KM#13 2½ piastres. Year: ND (1941). Weight: 1.21g. Metal: Aluminum. Diameter: 17.25 mm. Edge: Plain. Alignment: Medal. Mint: N/A. Obverse: "LIBAN" at top. Value "2½" in center and "PIASTRES" at the bottom. Reverse: "LUBNAN" in arabic at top. Value "2½" in center. "PIASTRE" in Arabic at the bottom. Mintage: N/A. Minted Years: One year type.
Note: Seven varieties are known. Usually crudely struck, off-center, etc. Perfectly struck, centered unc. specimens command a considerable premium.

Probably another variety. Same as above coin but with thick legends, off-center from reverse side and rotated as shown. Weight: 1.27g.

Another coins also exists in this series:

  • KM#13a 2½ piastres. Year: ND (1941). Weight: N/A. Metal: Aluminum-Bronze. Diameter: 17.25 mm. Edge: Plain. Alignment: Medal. Mint: N/A. Obverse: "LIBAN" at top. Value "2½" in center and "PIASTRES" at the bottom. Reverse: "LUBNAN" in arabic at top. Value "2½" in center. "PIASTRE" in Arabic at the bottom. Mintage: N/A. Minted Years: One year type. Note: Scarce coin.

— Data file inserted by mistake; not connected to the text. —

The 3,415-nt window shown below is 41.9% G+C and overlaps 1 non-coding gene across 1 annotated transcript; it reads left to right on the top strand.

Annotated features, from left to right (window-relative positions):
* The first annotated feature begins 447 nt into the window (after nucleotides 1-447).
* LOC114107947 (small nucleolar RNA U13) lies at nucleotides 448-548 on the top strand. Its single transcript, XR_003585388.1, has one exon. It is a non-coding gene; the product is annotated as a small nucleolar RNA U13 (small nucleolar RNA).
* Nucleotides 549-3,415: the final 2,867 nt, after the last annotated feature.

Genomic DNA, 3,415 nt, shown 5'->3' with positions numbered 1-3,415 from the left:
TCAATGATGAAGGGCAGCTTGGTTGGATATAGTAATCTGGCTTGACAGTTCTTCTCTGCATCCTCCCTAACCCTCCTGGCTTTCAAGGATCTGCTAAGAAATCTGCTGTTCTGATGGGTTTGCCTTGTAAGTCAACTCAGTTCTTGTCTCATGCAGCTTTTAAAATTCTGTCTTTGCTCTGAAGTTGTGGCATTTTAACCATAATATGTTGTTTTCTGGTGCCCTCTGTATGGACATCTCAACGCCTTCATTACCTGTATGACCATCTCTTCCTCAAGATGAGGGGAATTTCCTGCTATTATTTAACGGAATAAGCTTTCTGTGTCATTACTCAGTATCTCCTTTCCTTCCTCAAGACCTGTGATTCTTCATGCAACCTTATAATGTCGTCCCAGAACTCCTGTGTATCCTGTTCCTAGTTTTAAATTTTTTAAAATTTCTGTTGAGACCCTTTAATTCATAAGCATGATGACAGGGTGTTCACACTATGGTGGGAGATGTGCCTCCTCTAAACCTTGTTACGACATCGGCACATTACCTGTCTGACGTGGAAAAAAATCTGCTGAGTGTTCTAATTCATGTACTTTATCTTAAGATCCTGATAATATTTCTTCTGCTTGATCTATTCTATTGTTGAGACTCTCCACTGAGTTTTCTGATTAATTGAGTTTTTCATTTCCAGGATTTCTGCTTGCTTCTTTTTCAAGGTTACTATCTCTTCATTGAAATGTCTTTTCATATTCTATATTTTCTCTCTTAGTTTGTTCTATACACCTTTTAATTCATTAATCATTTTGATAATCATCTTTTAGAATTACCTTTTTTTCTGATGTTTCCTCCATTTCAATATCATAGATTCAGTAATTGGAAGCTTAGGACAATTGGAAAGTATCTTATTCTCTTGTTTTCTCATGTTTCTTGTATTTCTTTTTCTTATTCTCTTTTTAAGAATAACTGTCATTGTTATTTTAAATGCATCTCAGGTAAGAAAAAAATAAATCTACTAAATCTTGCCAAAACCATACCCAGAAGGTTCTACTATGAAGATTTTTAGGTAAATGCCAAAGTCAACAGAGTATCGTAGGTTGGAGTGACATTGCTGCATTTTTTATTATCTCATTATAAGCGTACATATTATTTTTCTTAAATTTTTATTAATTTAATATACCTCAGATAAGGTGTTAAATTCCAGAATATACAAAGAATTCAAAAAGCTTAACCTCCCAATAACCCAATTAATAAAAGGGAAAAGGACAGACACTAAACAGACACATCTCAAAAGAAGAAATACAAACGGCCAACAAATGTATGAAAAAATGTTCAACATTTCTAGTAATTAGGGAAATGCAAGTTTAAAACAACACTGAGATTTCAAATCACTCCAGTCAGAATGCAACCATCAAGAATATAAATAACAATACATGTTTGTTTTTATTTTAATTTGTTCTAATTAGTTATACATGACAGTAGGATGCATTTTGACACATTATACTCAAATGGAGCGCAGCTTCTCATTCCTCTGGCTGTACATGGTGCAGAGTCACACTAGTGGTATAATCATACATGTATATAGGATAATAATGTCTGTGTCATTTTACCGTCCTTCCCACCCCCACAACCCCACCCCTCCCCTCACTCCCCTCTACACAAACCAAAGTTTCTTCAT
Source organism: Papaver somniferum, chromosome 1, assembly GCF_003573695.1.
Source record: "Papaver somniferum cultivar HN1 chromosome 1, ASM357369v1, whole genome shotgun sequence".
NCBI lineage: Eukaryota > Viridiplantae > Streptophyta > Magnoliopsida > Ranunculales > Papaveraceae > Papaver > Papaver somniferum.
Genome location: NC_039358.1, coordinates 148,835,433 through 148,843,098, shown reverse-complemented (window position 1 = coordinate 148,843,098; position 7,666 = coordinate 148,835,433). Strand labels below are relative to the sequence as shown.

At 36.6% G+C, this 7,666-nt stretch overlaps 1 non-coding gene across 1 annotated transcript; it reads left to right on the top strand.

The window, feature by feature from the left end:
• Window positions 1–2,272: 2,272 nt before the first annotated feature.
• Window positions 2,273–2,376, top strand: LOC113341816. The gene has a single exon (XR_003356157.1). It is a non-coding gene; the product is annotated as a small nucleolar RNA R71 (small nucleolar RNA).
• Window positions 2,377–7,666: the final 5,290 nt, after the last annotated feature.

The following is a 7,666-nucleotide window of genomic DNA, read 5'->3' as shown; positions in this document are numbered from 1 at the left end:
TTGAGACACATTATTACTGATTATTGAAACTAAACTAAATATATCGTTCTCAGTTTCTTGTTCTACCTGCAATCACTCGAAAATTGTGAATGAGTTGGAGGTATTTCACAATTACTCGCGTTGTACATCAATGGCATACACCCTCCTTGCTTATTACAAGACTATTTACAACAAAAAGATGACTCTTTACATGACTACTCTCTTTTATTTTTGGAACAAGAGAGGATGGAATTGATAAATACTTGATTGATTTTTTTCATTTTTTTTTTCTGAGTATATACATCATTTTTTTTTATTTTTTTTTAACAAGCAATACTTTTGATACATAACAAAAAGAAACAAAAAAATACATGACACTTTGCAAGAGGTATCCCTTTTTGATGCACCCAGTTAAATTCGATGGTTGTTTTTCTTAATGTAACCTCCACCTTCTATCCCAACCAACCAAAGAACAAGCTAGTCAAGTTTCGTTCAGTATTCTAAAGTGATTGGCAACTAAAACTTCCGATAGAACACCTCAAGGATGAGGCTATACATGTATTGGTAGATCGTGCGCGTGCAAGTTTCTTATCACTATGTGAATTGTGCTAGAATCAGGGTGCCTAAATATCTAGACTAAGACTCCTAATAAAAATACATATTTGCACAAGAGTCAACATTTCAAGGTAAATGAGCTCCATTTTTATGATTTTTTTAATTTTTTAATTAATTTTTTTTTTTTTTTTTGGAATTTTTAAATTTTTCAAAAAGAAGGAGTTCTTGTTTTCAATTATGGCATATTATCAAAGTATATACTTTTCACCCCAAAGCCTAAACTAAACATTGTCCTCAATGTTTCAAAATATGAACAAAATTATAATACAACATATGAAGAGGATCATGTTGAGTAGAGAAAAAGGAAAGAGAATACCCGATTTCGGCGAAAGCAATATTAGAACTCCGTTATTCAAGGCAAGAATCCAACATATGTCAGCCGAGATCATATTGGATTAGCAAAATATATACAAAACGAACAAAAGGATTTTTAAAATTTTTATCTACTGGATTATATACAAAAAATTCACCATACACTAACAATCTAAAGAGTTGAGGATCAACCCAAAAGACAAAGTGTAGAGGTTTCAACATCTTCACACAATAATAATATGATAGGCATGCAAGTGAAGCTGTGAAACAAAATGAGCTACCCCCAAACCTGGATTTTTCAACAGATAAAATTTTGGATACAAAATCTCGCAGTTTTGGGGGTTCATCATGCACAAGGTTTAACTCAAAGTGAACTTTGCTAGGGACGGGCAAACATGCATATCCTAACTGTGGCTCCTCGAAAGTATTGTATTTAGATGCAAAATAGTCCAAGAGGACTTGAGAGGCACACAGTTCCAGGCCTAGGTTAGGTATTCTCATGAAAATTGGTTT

• KM#A14 5 piastres. Year: ND (1941). Weight: N/A. Metal: Aluminum. Diameter: probably 21.00 mm. Edge: Plain. Alignment: Medal. Mint: N/A. Obverse: "LIBAN" at top. Value "5" in center and "PIASTRES" at the bottom. Reverse: "LUBNAN" in arabic at top. Value "5" in center. "PIASTRE" in Arabic at the bottom. Mintage: N/A. Minted Years: One year type. Note: 5 piastres did not enter circulation in significant numbers, therefore are expense and considered rare.

 
 
  • Independent Presidents - Lebanese Republic
  • Béchara Khalil El-Khoury (2nd time)..............22 Nov 1943 - 18 Sep 1952
  • On 22 Nov 1943, France recognized the independence.
  • Fouad Abdallah Chehab (1st time - acting)........18 Sep 1952 - 22 Sep 1952
  • Camille Nimer Chamoun............................23 Sep 1952 - 22 Sep 1958
  • Fouad Abdallah Chehab (2nd time).................23 Sep 1958 - 22 Sep 1964
  • Charles Alexandre Hélou..........................23 Sep 1964 - 22 Sep 1970
  • Suleiman Kabalan Franjieh........................23 Sep 1970 - 22 Sep 1976